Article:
POLITICS: Newly emboldened Virginia Republicans aim to roll back the state’s landmark clean energy reforms but face numerous obstacles that include a Democratic-controlled state Senate and market forces already embracing renewables. (Energy News Network)

• India’s largest private firm announces a deal to divest of its shale gas business in Texas. (Quartz)
• Phillips 66 says it will convert a hurricane-damaged Louisiana oil refinery to an oil terminal after unsuccessfully attempting to sell it. (Reuters)
• Arkansas’ largest natural gas provider says it expects the average residential customer’s bill will increase by 42% this winter due to rising natural gas costs. (Arkansas Democrat-Gazette)

RENEWABLES: Georgia Power issues a draft request to obtain 1,030 MW of utility-scale renewable power capacity to begin service in 2023 and 2024. (Renewables Now)

• A subsidiary of electric vehicle maker Tesla is certified as a retail electricity provider in Texas. (CleanTechnica)
• The CEO of Texas’ grid manager seeks to rebuild trust as he collects public feedback on a “listening tour” of the state. (KTVT, KXAS)
• Auditors in Austin, Texas, find the city was woefully unprepared for Winter Storm Uri because planners didn’t adequately consider the risks of a severe winter storm. (Austin Monitor)
• An Oklahoma woman fights back against Transource Energy’s proposed $100 million, 76-mile electric transmission line that would cross her property. (Sand Springs Leader)

NUCLEAR: Southern Company says it will focus on bringing new nuclear power online as it shutters more than half of its coal capacity over the next seven years. (Grist)

• Duke Energy looks to offshore wind and advanced nuclear as it determines how to reduce carbon emissions 70% by 2030 to meet a new North Carolina mandate. (Utility Dive)
• Tampa Bay electric company TECO says it has cut its coal usage by more than 90% since 2000 and will attain net-zero carbon emissions from its power plants by 2050. (WTSP)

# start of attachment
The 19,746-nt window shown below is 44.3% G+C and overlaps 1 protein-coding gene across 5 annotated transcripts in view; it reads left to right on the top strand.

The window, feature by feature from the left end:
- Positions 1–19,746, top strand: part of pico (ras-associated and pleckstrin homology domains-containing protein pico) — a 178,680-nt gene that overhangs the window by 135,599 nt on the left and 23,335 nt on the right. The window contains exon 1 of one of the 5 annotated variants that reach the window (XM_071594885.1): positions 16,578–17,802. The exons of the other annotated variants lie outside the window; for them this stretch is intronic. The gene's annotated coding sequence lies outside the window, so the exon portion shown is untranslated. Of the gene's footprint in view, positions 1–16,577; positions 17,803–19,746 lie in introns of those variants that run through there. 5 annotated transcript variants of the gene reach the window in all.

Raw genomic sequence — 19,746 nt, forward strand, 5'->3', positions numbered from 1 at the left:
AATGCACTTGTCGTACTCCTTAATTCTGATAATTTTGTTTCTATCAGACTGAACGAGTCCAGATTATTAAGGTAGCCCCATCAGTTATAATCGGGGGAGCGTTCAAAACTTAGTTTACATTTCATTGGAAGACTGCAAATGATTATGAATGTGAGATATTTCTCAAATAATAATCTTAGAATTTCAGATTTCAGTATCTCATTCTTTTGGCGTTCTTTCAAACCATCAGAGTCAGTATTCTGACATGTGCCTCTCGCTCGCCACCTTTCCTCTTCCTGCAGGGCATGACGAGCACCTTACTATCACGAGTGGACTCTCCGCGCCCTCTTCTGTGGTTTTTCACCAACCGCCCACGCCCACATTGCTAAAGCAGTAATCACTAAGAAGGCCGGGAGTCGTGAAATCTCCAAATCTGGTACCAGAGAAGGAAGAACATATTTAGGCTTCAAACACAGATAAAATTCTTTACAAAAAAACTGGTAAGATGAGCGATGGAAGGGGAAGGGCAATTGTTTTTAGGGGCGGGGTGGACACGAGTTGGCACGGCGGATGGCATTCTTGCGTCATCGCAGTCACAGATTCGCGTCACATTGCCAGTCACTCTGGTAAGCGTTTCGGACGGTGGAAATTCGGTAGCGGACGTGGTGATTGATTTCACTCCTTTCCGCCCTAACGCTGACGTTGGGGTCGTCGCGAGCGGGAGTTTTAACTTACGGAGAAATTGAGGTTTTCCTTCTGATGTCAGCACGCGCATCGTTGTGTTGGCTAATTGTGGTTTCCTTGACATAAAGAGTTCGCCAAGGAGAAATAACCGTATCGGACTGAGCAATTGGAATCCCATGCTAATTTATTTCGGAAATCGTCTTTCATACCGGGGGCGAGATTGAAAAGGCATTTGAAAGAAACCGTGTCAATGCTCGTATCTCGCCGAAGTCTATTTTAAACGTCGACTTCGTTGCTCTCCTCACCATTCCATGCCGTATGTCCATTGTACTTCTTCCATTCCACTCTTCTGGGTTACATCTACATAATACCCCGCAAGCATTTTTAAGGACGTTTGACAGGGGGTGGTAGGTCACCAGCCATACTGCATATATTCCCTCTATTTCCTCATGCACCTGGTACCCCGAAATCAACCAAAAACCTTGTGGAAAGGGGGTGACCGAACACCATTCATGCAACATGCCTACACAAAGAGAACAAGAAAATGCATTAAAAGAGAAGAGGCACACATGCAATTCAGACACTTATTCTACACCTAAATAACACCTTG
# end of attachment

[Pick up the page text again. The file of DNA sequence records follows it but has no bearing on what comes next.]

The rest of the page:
• A journalism project identifies industrial hotspots from the urban sprawl of Houston to the rivers of Virginia where air pollution from industrial plants has elevated cancer risk to a level the federal government considers unacceptable. (ProPublica)

SOLAR: Former Tennessee Gov. Phil Bredesen calls for state lawmakers to invest in electric vehicle infrastructure, but says he will personally continue to grow his solar business instead of jumping into the EV sector. (Nashville Post)

FINANCE: Duke Energy Florida considers issuing a $1.1 billion to $1.3 billion sustainability bond that can be used to cover electric vehicle infrastructure, energy efficiency, climate change adaptation, grid hardening or other social initiatives. (Charlotte Business Journal)

COAL: Federal prosecutors begin a criminal fraud trial in Kentucky by arguing four former coal company officials conspired to cheat federal safety regulations to boost company profits at the expense of workers. (Associated Press)

COMMENTARY: Republican victors in Virginia last week look askance at clean energy changes sweeping the state but can’t likely overturn a pivotal 2020 law because the market is already moving forward and Democrats still control the state Senate, writes the director of a climate-focused political advocacy group. (Virginia Mercury)

Mason has worked as a journalist since 2001, covering Appalachian communities and the issues that affect them. He compiles the Southeast Energy News digest. Mason previously worked as a wildlife biologist before moving into journalism by freelancing at Coast Weekly in Monterey, California, before taking an internship in 2001 at High Country News. He wrote for the Enterprise Mountaineer in western North Carolina and the Roanoke Times in western Virginia before going freelance in 2012. His work has appeared in Southerly, Daily Yonder, Mother Jones, Huffington Post, WVPB’s Inside Appalachia and elsewhere. Mason was born and raised in Clifton Forge, Virginia, and now lives with his family and a small herd of goats in Floyd County, Virginia.